Teaching

I teach a variety of classes at Middlebury College. Additionally, I am happy to share my materials for seeking a job at a PUI with teaching focus. Below I provide information about the courses I teach, and materials that folks considering liberal arts education might find useful.

Teaching at Middlebury

BIOL 140: Ecology and Evolution
In this introduction to ecology and evolutionary biology we will cover the topics of interspecific interactions (competition, predation, mutualism), demography and life-history patterns, succession and disturbance in natural communities, species diversity, stability and complexity, causes of evolutionary change, speciation, phylogenetic reconstruction, and population genetics. The laboratory component will examine lecture topics in detail (such as measuring the evolutionary response of bacteria, adaptations of stream invertebrates to life in moving water, invasive species and their patterns of spread). We will emphasize experimental design, data collection in the field and in the laboratory, data analysis, and writing skills. This course is not open to seniors and second semester juniors in the Fall. 3 hrs. lect./disc./3 hrs. lab DED SCI

BIOL 310: Microbiology
The microbiological principles emphasized in this class will provide students with a foundation for advanced study in many areas of contemporary biology. The course will integrate basic and applied aspects of microbiology into a study of the prokaryotic microorganisms. General principles of bacterial cell structure, function, and the role of microorganisms in industry, agriculture, biotechnology, and disease will be discussed. An independent laboratory project will stress basic microbiological techniques as applied to the isolation, characterization, and identification of microorganisms from the natural environment. (BIOL 0140 and BIOL 0145 and CHEM 0203) 3 hrs. lect./4 hrs. lab./1 hr. prelab. SCI

BIOL 365: Molecular Microbial Ecology
Molecular microbial ecology (MME) uses leading-edge molecular tools to study the interactions and diversity of microorganisms in the natural environment. MME covers topics ranging from ancient polar microbes, the human microbiome, and possibly life beyond Earth. This course will discuss papers that highlight modern technical approaches and form the current theoretical framework in microbial ecology. The laboratory will examine the structure (who is there) and function (what are they doing) of microbial communities in environmental samples. We will cultivate novel microorganisms and analyze nucleic acids via community fingerprinting, functional gene analysis, and the computational exploration of metagenomic datasets.  (BIOL 0140, BIOL 0145 and CHEM 0103 or 0104 or waiver) 3 hrs. lect./3 hrs. lab SCI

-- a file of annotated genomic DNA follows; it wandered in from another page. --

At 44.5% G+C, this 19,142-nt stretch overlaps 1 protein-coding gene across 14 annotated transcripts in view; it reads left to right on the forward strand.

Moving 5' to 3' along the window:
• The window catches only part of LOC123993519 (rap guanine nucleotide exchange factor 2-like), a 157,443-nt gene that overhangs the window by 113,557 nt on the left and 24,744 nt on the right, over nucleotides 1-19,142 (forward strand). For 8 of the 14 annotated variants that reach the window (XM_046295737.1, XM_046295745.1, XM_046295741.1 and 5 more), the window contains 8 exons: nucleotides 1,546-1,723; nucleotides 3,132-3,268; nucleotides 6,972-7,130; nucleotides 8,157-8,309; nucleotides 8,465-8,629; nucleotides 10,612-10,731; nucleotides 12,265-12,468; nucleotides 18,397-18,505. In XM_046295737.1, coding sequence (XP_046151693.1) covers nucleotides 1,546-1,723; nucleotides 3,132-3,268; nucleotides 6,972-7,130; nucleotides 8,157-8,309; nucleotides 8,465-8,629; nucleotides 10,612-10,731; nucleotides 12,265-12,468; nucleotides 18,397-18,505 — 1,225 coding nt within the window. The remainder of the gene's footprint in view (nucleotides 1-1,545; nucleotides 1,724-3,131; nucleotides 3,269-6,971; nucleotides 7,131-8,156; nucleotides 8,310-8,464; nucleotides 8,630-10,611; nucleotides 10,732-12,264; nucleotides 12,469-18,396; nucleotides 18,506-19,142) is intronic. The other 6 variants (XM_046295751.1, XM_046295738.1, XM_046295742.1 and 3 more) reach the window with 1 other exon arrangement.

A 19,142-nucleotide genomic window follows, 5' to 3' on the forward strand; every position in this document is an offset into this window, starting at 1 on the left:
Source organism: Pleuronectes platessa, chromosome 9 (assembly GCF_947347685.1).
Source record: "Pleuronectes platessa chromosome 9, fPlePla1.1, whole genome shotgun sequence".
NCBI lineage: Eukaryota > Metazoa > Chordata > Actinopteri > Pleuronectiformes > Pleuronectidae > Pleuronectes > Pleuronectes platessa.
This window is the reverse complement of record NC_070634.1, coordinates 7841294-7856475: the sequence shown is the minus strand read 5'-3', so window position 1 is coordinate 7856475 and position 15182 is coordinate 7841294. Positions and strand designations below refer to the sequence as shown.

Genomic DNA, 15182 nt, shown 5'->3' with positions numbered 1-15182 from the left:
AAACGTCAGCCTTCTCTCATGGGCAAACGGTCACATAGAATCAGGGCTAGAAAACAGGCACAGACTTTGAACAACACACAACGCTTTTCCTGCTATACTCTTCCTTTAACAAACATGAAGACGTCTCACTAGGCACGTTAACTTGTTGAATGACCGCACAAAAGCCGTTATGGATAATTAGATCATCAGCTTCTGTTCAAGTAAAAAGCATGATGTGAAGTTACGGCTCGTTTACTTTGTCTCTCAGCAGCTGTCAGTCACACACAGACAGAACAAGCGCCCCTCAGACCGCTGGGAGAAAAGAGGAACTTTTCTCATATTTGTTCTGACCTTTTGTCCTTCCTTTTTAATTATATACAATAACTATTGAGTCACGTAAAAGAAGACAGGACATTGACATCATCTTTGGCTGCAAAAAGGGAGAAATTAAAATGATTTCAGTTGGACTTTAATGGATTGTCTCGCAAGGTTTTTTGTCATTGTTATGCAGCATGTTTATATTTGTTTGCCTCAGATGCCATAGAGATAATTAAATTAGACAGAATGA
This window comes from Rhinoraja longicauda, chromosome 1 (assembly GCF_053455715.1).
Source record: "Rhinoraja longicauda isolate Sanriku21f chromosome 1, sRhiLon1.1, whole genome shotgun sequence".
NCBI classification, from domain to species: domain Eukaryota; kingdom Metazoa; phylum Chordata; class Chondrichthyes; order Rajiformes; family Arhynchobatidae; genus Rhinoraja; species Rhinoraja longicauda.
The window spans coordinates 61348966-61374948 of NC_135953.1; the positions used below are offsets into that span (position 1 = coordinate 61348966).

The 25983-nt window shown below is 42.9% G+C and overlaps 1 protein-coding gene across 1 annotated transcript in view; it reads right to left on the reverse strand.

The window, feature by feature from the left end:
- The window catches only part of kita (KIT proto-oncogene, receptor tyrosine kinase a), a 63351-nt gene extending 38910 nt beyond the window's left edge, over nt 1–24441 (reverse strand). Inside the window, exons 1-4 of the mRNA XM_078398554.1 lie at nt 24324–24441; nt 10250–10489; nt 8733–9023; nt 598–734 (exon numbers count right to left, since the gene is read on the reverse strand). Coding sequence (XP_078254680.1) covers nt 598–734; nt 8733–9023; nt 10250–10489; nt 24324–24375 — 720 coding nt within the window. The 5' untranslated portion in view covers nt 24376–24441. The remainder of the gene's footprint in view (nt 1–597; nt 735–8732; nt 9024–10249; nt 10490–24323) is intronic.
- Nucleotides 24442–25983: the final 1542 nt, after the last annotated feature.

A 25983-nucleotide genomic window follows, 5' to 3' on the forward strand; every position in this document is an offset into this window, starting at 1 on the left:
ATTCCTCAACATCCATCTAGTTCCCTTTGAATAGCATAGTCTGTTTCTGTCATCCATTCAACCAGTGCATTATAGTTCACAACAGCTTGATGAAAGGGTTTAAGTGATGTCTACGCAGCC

BIOL 371: Advanced Field Biology: Place-based Global Biology Education
In this upper level biology course, we will conduct field-based scientific observation, sample and data collection, and interpretation of biological phenomena. Students will be deeply engaged in off-campus, place-based learning far outside Vermont practicing molecular and population genetics, ecology, biogeochemistry, and site mapping. The course is two weeks off-campus and two weeks on-campus conducting group research projects integrating field observations with laboratory analysis. Students will collaborate and partner with local community members on intercultural projects with ethical local impact and relevance. Open to Biology majors or by waiver. (BIOL 0145 and BIOL 0140 and a 300 level BIOL class with laboratory or by waiver)

BIOL 449: Extremophiles: Conquering Earth’s Extreme Environments
Even the most extreme environments are teeming with microbial life. From highly acidic streams to hydrothermal vents with temperatures exceeding 120ºC, microorganisms manage to not only grow, but thrive. How? We will utilize biogeochemistry and cellular biology to characterize these unique microbial processes, and their impact on ecosystems, through critical reading and robust discussion of primary literature. Student-driven research will provide opportunities for advanced oral and written communication skill development. (Any 300-level BIOL course with lab, or by waiver) 3 hrs. sem. SCI

FYSE 1560 Gut Check: Exploring Microbiomes
Imagine there were an organ in your body with a mass similar to that of your heart, which trained your immune system, affecting your weight and perhaps even your behavior. Wouldn’t you want to know? There is such an organ — your microbiome, the collection of microbes in and on your body. You are not alone, corals, squid, beetles, and many other organisms harbor microbiomes that generate nutrients, produce light, and defend their host organisms in hostile environments. We will read I Contain Multitudes by Ed Yong, as well as other popular science and research papers to investigate these fascinating microbes. CW

BIOL 500/700/701 and MBBC 700/701: Ind. Study/ Senior Ind. Study/ Senior Thesis

Teaching Resources

I applied for five faculty positions before landing at Middlebury College. I’ve written several iterations of my application materials. Below are the materials I submitted in my application to Middlebury College. As well as a link to a post about applying to, and interviewing for, a job at a liberal arts college.

Cover Letter

Teaching Statement

Research Statement

So you want to work at a Liberal Arts College?